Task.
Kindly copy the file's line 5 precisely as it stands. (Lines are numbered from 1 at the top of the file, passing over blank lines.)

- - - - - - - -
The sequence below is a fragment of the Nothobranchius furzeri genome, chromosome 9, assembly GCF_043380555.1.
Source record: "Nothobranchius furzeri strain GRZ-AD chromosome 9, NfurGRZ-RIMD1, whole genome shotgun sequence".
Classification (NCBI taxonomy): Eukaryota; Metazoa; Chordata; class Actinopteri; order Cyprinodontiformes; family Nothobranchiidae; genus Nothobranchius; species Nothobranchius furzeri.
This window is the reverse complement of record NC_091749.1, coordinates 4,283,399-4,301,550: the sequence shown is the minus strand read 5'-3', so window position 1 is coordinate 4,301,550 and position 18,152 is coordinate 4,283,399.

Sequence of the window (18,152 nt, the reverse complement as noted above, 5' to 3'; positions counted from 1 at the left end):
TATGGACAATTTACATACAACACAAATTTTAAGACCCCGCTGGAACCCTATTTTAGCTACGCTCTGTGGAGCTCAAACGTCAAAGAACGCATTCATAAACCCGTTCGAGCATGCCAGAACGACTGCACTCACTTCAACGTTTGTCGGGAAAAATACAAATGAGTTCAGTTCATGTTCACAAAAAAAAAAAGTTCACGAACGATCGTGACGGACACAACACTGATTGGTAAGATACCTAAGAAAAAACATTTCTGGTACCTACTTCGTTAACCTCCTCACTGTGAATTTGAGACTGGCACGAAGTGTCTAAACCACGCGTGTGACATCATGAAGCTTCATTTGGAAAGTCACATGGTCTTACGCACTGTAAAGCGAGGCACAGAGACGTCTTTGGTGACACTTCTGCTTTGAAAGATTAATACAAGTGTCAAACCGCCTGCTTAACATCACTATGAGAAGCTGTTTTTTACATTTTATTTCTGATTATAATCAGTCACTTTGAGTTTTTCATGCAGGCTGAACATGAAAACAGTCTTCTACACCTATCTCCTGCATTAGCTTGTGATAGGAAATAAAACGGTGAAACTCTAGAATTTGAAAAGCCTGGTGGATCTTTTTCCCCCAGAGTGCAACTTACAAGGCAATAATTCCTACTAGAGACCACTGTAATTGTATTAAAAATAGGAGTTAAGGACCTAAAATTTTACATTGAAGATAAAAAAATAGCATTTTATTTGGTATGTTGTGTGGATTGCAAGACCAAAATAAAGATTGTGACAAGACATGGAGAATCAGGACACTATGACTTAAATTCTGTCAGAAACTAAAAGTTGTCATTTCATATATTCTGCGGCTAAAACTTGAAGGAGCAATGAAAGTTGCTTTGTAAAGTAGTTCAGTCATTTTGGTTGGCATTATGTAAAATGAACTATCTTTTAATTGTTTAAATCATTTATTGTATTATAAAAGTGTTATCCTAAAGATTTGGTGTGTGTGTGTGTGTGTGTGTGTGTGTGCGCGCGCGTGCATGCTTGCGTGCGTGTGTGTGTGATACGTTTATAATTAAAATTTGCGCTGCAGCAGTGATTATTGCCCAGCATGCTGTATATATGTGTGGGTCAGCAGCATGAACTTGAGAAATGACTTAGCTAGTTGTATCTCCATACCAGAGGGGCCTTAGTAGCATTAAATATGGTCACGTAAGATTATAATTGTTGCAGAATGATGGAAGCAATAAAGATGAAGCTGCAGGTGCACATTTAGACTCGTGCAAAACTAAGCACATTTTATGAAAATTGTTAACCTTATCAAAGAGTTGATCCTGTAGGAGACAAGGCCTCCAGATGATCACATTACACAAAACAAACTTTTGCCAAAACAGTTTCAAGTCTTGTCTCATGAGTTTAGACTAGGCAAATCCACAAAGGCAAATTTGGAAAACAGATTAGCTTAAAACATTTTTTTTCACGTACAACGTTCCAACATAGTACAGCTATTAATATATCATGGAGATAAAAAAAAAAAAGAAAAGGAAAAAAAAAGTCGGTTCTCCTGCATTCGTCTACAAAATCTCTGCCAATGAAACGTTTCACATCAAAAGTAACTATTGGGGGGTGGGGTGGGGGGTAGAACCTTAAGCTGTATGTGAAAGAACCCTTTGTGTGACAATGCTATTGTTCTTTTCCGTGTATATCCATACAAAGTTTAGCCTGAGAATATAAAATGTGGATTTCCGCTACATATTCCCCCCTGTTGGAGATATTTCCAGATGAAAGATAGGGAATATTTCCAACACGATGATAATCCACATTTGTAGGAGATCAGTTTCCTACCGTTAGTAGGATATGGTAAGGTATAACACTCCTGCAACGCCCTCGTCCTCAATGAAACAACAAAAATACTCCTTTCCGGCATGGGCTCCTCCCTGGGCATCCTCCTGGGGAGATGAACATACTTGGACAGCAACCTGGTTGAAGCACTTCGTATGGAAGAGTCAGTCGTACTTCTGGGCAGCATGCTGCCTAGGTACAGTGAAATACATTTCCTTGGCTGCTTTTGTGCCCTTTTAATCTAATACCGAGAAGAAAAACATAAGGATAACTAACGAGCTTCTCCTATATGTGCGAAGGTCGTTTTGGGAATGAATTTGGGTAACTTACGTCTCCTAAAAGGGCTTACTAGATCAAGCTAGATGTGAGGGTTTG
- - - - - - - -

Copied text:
Sequence of the window (18,152 nt, the reverse complement as noted above, 5' to 3'; positions counted from 1 at the left end):